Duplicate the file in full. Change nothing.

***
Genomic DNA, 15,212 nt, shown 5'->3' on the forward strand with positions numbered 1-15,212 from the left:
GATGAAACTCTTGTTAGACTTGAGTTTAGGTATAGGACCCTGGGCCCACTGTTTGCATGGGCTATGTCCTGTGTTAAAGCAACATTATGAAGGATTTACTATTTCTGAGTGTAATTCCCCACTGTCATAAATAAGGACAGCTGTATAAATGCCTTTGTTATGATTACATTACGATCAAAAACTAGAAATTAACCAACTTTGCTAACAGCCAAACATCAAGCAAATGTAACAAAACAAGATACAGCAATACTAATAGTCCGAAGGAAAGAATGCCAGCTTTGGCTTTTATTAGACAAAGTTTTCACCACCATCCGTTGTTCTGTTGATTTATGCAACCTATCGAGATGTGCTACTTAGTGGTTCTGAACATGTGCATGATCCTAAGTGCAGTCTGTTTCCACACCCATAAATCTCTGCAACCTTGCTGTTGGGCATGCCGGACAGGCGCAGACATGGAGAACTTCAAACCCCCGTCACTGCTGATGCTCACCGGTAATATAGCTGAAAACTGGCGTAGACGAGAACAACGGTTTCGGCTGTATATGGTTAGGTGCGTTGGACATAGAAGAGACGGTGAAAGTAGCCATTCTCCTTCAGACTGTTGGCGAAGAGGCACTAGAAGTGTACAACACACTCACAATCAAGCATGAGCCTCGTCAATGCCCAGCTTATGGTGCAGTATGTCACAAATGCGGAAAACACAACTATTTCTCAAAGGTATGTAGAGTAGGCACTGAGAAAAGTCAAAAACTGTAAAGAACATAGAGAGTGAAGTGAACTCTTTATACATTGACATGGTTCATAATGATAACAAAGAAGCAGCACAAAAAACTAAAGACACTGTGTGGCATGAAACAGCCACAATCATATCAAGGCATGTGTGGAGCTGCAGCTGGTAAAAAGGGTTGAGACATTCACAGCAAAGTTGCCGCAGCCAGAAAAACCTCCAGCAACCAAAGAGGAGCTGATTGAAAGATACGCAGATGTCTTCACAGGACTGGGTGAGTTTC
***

Genomic DNA, 15,212 nt, shown 5'->3' on the forward strand with positions numbered 1-15,212 from the left:
GATGAAACTCTTGTTAGACTTGAGTTTAGGTATAGGACCCTGGGCCCACTGTTTGCATGGGCTATGTCCTGTGTTAAAGCAACATTATGAAGGATTTACTATTTCTGAGTGTAATTCCCCACTGTCATAAATAAGGACAGCTGTATAAATGCCTTTGTTATGATTACATTACGATCAAAAACTAGAAATTAACCAACTTTGCTAACAGCCAAACATCAAGCAAATGTAACAAAACAAGATACAGCAATACTAATAGTCCGAAGGAAAGAATGCCAGCTTTGGCTTTTATTAGACAAAGTTTTCACCACCATCCGTTGTTCTGTTGATTTATGCAACCTATCGAGATGTGCTACTTAGTGGTTCTGAACATGTGCATGATCCTAAGTGCAGTCTGTTTCCACACCCATAAATCTCTGCAACCTTGCTGTTGGGCATGCCGGACAGGCGCAGACATGGAGAACTTCAAACCCCCGTCACTGCTGATGCTCACCGGTAATATAGCTGAAAACTGGCGTAGACGAGAACAACGGTTTCGGCTGTATATGGTTAGGTGCGTTGGACATAGAAGAGACGGTGAAAGTAGCCATTCTCCTTCAGACTGTTGGCGAAGAGGCACTAGAAGTGTACAACACACTCACAATCAAGCATGAGCCTCGTCAATGCCCAGCTTATGGTGCAGTATGTCACAAATGCGGAAAACACAACTATTTCTCAAAGGTATGTAGAGTAGGCACTGAGAAAAGTCAAAAACTGTAAAGAACATAGAGAGTGAAGTGAACTCTTTATACATTGACATGGTTCATAATGATAACAAAGAAGCAGCACAAAAAACTAAAGACACTGTGTGGCATGAAACAGCCACAATCATATCAAGGCATGTGTGGAGCTGCAGCTGGTAAAAAGGGTTGAGACATTCACAGCAAAGTTGCCGCAGCCAGAAAAACCTCCAGCAACCAAAGAGGAGCTGATTGAAAGATACGCAGATGTCTTCACAGGACTGGGTGAGTTTC